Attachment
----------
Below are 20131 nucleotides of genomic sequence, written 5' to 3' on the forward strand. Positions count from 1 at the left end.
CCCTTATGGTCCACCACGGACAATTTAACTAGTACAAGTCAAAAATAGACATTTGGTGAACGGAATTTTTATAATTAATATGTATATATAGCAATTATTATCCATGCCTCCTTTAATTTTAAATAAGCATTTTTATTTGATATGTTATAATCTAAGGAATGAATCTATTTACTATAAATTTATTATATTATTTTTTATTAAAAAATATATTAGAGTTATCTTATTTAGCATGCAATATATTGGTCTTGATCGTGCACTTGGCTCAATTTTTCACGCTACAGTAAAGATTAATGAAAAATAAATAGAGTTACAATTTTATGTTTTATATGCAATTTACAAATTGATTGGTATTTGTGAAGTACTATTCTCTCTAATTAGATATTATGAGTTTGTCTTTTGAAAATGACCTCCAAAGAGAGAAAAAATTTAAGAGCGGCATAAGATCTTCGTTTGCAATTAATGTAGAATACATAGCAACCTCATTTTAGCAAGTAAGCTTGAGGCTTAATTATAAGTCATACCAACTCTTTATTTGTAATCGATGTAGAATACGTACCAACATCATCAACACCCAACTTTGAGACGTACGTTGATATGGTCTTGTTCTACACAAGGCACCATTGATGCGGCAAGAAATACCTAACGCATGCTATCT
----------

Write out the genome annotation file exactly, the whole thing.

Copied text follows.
Below are 20131 nucleotides of genomic sequence, written 5' to 3' on the forward strand. Positions count from 1 at the left end.
CCCTTATGGTCCACCACGGACAATTTAACTAGTACAAGTCAAAAATAGACATTTGGTGAACGGAATTTTTATAATTAATATGTATATATAGCAATTATTATCCATGCCTCCTTTAATTTTAAATAAGCATTTTTATTTGATATGTTATAATCTAAGGAATGAATCTATTTACTATAAATTTATTATATTATTTTTTATTAAAAAATATATTAGAGTTATCTTATTTAGCATGCAATATATTGGTCTTGATCGTGCACTTGGCTCAATTTTTCACGCTACAGTAAAGATTAATGAAAAATAAATAGAGTTACAATTTTATGTTTTATATGCAATTTACAAATTGATTGGTATTTGTGAAGTACTATTCTCTCTAATTAGATATTATGAGTTTGTCTTTTGAAAATGACCTCCAAAGAGAGAAAAAATTTAAGAGCGGCATAAGATCTTCGTTTGCAATTAATGTAGAATACATAGCAACCTCATTTTAGCAAGTAAGCTTGAGGCTTAATTATAAGTCATACCAACTCTTTATTTGTAATCGATGTAGAATACGTACCAACATCATCAACACCCAACTTTGAGACGTACGTTGATATGGTCTTGTTCTACACAAGGCACCATTGATGCGGCAAGAAATACCTAACGCATGCTATCT